Monday, June 1, 2020
Nocmig Update - May 2020
Well, that's month #2 done and dusted of this addictive new aspect of the local birding experience, and what a fascinating month it's been. I managed to record nocturnal migration (nocmig) over our house here in the middle of Filey every night, using a hand-held sound recorder jammed into the gap of my study window, pointing out into the alley (see here for an overview of my, er, 'technique' and circumstances). Invariably, the virtual tape rolls from roughly 45 minutes beyond dusk until whenever I get up to turn it off, amounting to about six hours of usable material every night (before the gulls and dawn chorus bring the curtain down).
To my amazement, not one night drew a blank - and that's discounting all local breeders, 'stationary' species and anything likely to still be active in the area beyond dusk, and including only those species definitively on the move overhead in the night-time proper. Even nights with strong winds, rain, particularly deafening and near-continuous gull noise and other limiting factors registered returns.
Overall, the weather was actually pretty kind, and there were no technical issues (beyond the general limitations of my set-up) to stifle the hand-rubbing expectation of spectrogram reviewing the following day....
As with diurnal birding and migration, the steady changes of the spring season were evident as the month wore on, and recent nights stand in stark contrast to those first days in April and beyond regarding species composition (those ubiquitous Redwing shreeps sure seem like a long time ago now).
A full April summary can be found here, but in brief, ducks were relatively regular (six species, including regular Gadwall, a Common Pochard, and a lot of Common Scoters), rails likewise (especially Coot and Moorhen), nine shorebird species featured (ranging from numerous Oystercatchers to Grey Plover and Greenshank, and plenty of Common Sands, Whimbrel and the like), a few gulls and corvids were on the move, and intriguingly, there was plenty of passerine action beyond the welcome-but-expected Redwings and odd Fieldfares. These included Meadow Pipit, Robin, alba Wagtail, a couple still to be ID'ed and not one but two Blackcaps - at the time, something of a revelation, and a total surprise...
Picking up any nocturnal migrants is a thrill, but picking up a warbler 'migration-singing' as it skirts the chimney pots of urban Filey in the dead of night is something else - as previously described, it's an entirely habitat-free, bricks-and-mortar-only location with no gardens, surrounded by three- and four-storey terraced housing on all sides. In that respect, those humble Blackcaps were indeed revelatory, and concrete (pun-intended) proof that these were no stop-and-sing or stationary birds - they were 100% flyover migrants.
Which was one of the ways May upped the ante and raised the bar even higher. In the first week of month in particular, other insectivorous passerines began to register, including Spotted Flycatcher, Yellow Wagtail, Robin and (fantastically) two Lesser Whitethroats - amazing and fascinating in equal measure, and absolutely beyond any expectations I had when I first dipped my toe into nocmig eight weeks ago.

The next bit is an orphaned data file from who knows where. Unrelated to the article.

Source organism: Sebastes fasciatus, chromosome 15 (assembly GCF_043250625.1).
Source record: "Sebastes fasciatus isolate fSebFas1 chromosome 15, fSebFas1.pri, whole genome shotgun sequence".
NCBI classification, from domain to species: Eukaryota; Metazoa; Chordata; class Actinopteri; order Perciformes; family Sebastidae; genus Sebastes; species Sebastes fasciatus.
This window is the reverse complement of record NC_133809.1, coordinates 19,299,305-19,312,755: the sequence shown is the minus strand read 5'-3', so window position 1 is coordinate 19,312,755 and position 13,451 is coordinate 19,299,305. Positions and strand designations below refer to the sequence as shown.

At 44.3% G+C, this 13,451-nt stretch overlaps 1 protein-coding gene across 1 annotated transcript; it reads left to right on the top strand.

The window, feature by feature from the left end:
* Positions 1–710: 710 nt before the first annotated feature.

But it wasn't just the passerines that came to the fore. April's tally of nine shorebird (wader) species steadily became no fewer than thirteen over the course of the month, with new additions including Arctic breeders such as Sanderling, Knot and Turnstone (often with trickier calls to sift out from the gull cacophony).
Fantastically, two tern species have registered, including a flock of noisy Sandwich Terns the night before last, and at least one Arctic Tern screeching through the rain in the early hours of the 10th - the same night as, even more excitingly, a Quail quip-quip-quiped over the rooftops... Two iconic and very different migrants famed for their long-distance travels, innocuously migrating over our urban house on the same stormy spring night. Magical.
Wildfowl expectedly tailed off, but odd small Scoter flocks continued until mid-month, and after a dip around the same time, Grey Herons and rails (particularly Moorhens) have had a renaissance over the last week (perhaps as ephemeral water bodies dry out). Arguably the most extraordinary record, however, (presumably) wasn't a migrant at all, but a Barn Owl defying expectations and navigating over the least hospitable part of town on 17th...
Looking through the spectrograms becomes easier with practice, although as any Nocmigger will tell you, it's two steps forward, one step back, and there's so much to learn, and also plenty that goes unresolved; satisfying and disconcerting in equal measures, however, is how many calls and species I've found by listening back to random chunks of a night's recording, while working at the computer, the following day.
Of the many visually-concealed jewels buried in the myriad gull signatures and other unwanted pollutants, a second Quail (on 23rd) was perhaps the pick, but various waders were also uncovered by chance in this way. Not practical on a regular basis, but very productive when possible .....
As expected, activity is steadily reducing as the spring migration window closes, and recent nights have been quiet (although still including surprises, like the flock of Sandwich Terns for example); it may be that this week signals a break in proceedings, to be resumed in a few weeks when shorebirds begin moving again (autumn, finally!).... if so, well, it's fair to say my opening season of nocmig here in downtown Filey has, to put it mildly, been an absolute blast.